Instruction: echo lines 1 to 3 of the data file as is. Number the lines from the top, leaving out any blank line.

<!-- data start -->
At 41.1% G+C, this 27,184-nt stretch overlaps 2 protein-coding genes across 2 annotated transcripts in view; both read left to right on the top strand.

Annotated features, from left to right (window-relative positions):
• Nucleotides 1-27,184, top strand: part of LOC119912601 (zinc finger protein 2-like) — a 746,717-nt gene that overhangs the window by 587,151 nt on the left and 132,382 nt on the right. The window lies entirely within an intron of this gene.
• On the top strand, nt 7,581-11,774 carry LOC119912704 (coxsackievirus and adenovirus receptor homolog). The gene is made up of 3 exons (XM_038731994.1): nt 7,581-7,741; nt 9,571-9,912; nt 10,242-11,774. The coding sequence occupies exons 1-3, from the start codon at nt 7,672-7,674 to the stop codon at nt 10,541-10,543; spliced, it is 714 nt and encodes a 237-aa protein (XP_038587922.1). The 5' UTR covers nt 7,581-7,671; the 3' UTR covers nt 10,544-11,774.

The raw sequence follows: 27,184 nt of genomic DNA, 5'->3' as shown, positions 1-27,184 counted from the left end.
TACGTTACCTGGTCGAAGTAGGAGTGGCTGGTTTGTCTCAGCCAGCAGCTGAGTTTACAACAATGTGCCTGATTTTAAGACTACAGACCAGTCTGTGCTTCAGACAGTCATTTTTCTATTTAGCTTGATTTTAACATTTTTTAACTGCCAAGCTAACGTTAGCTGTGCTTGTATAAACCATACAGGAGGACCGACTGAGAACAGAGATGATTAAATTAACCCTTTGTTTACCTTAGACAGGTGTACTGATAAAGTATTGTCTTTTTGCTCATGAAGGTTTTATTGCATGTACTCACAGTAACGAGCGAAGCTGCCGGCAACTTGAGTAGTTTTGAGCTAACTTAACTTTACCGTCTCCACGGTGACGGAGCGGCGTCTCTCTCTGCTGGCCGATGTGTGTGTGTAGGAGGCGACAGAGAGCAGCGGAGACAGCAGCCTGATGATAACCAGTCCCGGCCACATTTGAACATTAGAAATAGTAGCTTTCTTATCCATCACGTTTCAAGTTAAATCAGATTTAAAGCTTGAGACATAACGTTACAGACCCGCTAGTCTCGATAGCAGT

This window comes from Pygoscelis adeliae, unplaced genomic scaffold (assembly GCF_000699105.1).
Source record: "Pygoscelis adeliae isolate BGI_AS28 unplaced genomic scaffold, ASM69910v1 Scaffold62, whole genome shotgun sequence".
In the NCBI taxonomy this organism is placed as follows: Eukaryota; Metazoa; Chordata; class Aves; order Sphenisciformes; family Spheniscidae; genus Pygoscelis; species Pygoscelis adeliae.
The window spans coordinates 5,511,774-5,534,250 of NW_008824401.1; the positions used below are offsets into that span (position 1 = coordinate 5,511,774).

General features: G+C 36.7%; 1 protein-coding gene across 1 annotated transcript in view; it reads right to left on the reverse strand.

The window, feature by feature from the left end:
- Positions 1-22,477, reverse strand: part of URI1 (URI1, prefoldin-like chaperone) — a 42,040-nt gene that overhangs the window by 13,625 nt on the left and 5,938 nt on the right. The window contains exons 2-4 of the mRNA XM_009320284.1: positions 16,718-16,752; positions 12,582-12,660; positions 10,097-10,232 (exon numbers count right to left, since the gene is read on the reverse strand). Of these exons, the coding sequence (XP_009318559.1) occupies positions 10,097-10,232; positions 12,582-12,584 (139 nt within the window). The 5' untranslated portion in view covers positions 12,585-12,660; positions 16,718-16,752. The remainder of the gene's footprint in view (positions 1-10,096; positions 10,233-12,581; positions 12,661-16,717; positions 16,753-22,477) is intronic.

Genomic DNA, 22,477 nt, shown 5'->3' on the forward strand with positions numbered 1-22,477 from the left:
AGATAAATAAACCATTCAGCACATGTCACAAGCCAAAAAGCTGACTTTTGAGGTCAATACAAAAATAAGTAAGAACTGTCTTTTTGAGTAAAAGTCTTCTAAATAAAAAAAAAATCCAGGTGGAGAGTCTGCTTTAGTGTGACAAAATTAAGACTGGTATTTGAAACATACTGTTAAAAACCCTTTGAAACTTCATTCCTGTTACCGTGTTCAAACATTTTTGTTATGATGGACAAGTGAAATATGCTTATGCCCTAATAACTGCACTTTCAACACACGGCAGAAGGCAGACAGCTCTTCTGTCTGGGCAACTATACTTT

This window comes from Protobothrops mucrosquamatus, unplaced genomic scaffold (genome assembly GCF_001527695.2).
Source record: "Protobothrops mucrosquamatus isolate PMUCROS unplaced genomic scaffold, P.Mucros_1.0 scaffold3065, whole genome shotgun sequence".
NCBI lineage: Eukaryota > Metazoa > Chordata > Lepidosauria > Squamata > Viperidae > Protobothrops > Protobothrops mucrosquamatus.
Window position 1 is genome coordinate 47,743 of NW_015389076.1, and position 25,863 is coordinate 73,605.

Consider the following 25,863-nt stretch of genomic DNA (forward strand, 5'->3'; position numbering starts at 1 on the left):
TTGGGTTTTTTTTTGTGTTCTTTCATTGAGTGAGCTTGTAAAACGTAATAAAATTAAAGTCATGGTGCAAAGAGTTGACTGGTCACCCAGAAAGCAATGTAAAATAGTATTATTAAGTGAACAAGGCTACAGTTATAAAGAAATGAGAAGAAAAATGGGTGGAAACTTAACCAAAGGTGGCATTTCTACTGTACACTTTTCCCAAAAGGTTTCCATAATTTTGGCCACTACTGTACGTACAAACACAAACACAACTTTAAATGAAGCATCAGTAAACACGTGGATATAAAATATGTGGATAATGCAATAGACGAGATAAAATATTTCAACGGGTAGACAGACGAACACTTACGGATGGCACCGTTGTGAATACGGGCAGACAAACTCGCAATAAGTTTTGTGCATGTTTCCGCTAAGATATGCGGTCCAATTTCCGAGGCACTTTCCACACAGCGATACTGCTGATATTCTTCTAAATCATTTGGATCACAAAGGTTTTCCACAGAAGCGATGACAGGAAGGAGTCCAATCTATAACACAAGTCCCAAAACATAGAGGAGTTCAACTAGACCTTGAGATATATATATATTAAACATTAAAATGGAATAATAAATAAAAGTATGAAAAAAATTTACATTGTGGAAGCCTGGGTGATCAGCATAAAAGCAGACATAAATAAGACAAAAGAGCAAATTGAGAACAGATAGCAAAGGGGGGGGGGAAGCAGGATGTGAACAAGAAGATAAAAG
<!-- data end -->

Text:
At 41.1% G+C, this 27,184-nt stretch overlaps 2 protein-coding genes across 2 annotated transcripts in view; both read left to right on the top strand.

Annotated features, from left to right (window-relative positions):
• Nucleotides 1-27,184, top strand: part of LOC119912601 (zinc finger protein 2-like) — a 746,717-nt gene that overhangs the window by 587,151 nt on the left and 132,382 nt on the right. The window lies entirely within an intron of this gene.